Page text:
This frightened tiger's legacy will likely be his battle against truth.  Any scientist with any care in the world should fear a future where regular people think facts are worthy of debate.  This man's presidency coincides with the introduction of the idea of the 'Alternative Fact'.  I still do not know what such a term means, but I do know what it attempts to accomplish.  This man who brags about his love for the uneducated has attempted to uneducate the educated, so he may love us all.

My message is simple: I care too much about myself, my family, my friends, and my students to let that happen.  D. T.'s time is short, and humanity's struggle to find its way is seemingly endless.  Our spirit is indefatigable.  Our collective efforts cannot be undermined by one narcissist and a few of his minions.  It is insulting for them to think that it might.

This brief but seemingly eternal fog will lift, and as an engineer, I cannot help but propose a solution for how it might end without violence.  I will close this rant by elucidating a potential solution...

The reason I refer to D. T. as a frightened tiger is because he is without critical thought, and he is presently cornered by his own absurdity.  What he has done thus far in such situations is to deny, deter and distract.  The only thing that might distract America sufficiently such that he may briefly escape this mess and go golfing is a far bigger mess he has the power to impose.

Here is how violence may be averted:

Someone must distract the frightened tiger, perhaps until Michael Cohen appears at the House Oversight Committee (currently set for February 7, get your popcorn ready), a day that may well lead to D. T.'s conviction.  It is essential that this event not be derailed by some horrific plot that intends to deter and distract.  I hope that some responsible adults who are not his minions have a close eye on him and his arsenal of weapons today and over the coming days.  Perhaps they can lie to him (it needs to be people he trusts, like right-wing media) that everything will be fine for him, so there is no need to do anything rash.

Then, when the dust settles, and D. T. possesses no power to speak of, a new leader must emerge.  He or she need not be bold, nor charismatic.  For all I care, he or she may be camera shy.  It is critical that the new leader be an adult who is committed to unity and has a steadfast determination to maintain civility during the transition from absolute chaos to more regular levels of chaos.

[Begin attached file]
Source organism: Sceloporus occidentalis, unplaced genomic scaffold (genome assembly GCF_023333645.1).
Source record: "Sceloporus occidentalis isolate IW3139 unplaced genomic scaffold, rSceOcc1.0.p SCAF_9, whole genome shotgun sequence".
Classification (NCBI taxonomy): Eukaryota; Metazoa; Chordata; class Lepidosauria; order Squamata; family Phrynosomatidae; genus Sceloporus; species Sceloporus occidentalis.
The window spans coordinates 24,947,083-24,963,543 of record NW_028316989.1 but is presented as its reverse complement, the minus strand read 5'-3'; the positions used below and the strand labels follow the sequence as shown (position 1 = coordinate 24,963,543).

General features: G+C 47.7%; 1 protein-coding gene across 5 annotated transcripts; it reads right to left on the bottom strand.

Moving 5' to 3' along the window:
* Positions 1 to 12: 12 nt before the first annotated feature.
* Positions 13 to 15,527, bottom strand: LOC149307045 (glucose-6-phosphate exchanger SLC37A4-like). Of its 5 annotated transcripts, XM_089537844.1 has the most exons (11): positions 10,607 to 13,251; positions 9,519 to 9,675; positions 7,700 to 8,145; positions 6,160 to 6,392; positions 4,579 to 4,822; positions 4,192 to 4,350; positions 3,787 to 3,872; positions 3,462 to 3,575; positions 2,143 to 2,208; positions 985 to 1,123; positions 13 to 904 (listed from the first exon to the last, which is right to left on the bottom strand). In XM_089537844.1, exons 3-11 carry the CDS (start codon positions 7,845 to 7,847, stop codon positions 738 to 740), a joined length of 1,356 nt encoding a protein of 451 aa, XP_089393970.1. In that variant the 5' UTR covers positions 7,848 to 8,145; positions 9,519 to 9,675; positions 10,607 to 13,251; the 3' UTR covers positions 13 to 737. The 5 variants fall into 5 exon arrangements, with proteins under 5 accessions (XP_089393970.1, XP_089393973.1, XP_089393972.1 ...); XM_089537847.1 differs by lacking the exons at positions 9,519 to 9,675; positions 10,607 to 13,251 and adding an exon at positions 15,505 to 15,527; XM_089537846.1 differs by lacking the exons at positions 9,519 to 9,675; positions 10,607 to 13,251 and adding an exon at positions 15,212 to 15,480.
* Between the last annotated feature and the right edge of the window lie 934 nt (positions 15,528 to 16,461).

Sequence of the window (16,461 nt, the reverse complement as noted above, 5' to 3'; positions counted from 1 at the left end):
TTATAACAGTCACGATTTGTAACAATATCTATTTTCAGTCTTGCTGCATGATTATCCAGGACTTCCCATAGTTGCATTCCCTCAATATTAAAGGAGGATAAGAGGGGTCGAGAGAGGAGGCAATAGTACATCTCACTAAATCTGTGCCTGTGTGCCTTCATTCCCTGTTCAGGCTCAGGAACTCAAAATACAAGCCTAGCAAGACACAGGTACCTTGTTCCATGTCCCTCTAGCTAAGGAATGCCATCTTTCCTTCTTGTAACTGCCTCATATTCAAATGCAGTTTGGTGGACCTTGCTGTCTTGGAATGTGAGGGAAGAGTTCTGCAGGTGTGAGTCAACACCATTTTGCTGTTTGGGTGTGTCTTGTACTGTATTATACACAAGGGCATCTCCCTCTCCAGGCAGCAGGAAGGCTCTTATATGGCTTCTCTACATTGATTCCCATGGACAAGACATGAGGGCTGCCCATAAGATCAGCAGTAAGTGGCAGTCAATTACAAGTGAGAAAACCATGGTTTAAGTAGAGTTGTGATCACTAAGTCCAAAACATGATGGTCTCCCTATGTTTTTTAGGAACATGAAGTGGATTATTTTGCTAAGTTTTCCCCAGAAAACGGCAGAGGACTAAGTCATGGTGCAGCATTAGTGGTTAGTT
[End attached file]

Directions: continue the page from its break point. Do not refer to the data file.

Perhaps, with some vision and leadership, the leaders of this world will help guide our species to an age of reason - this planet requires this of us if we are to inhabit it in such great numbers for an extended period of time.  Despite the many backwards steps we have all witnessed in recent years, and not just in America, I remain hopeful that this ship's course may be righted; all we need are some courageous captains, and a majority of willing passengers possessing critical thought and the resolve to visit voting stations when it counts.  Further, they need to keep a close eye on the captains they elect, and hold them accountable should they lack the resolve it takes to navigate this complex and delicate ocean.

I would like to fund a wall in the shape of a circle.  I propose that D. T. spend the remainder of his life inside the confines of this wall to protect the rest of us from him.  And while I am dreaming, can his new home block twitter access?

**************

P. S. : I have already written two volumes out of a planned four in a Popular Science Book Series (in March, I intend to mail out a Book Proposal seeking a literary agent for representation), and I can proudly state that the only leaders I have referred to in any way in the text are people of true substance, like Carl Sagan.

Friday, January 11, 2019

The Unfathomable Power of Nuclear

Just months after publishing an article stating that space and time are relative quantities that depend on the speed of the observer, Einstein followed its trail of bread crumbs, which brought him to a realization that was equally spectacular: the rest (or intrinsic) mass and energy of any given thing is a fixed ratio.  What?  Did you get lost on the trail?  I did on my first pass, and I will only summarize why E0 = mc2 very briefly here (feel free to follow the trail on your own in most any modern physics textbook), and instead focus on what its consequences.

It is important to note that no one supported Einstein's special relativity, on which he based this new but equally controversial and perplexing notion.  In short, if special relativity was indeed correct, then in order for both momentum and energy conservation to hold in collisions, the rest energy of a given body when it is not moving (E0) must be equal to the rest mass of this body (m) multiplied by the square of the speed of light.  In short, he doubled down, stating that not only should you believe that the special relativity wild idea is true, it necessitates this other massively wild idea.

If the idea that a non-moving body has intrinsic energy is troubling, then I suppose you are equally troubled by a photon, which travels with great speed yet is itself a massless particle.  As that photon strikes another body, it actually transfers both energy and momentum to it (that is how solar sails in space work), increasing the body's total energy.  The now very slowly moving body retains its original rest energy, but added to that is its newly acquired kinetic energy.  Its newly gleaned momentum is achieved due to the change in the photon's momentum.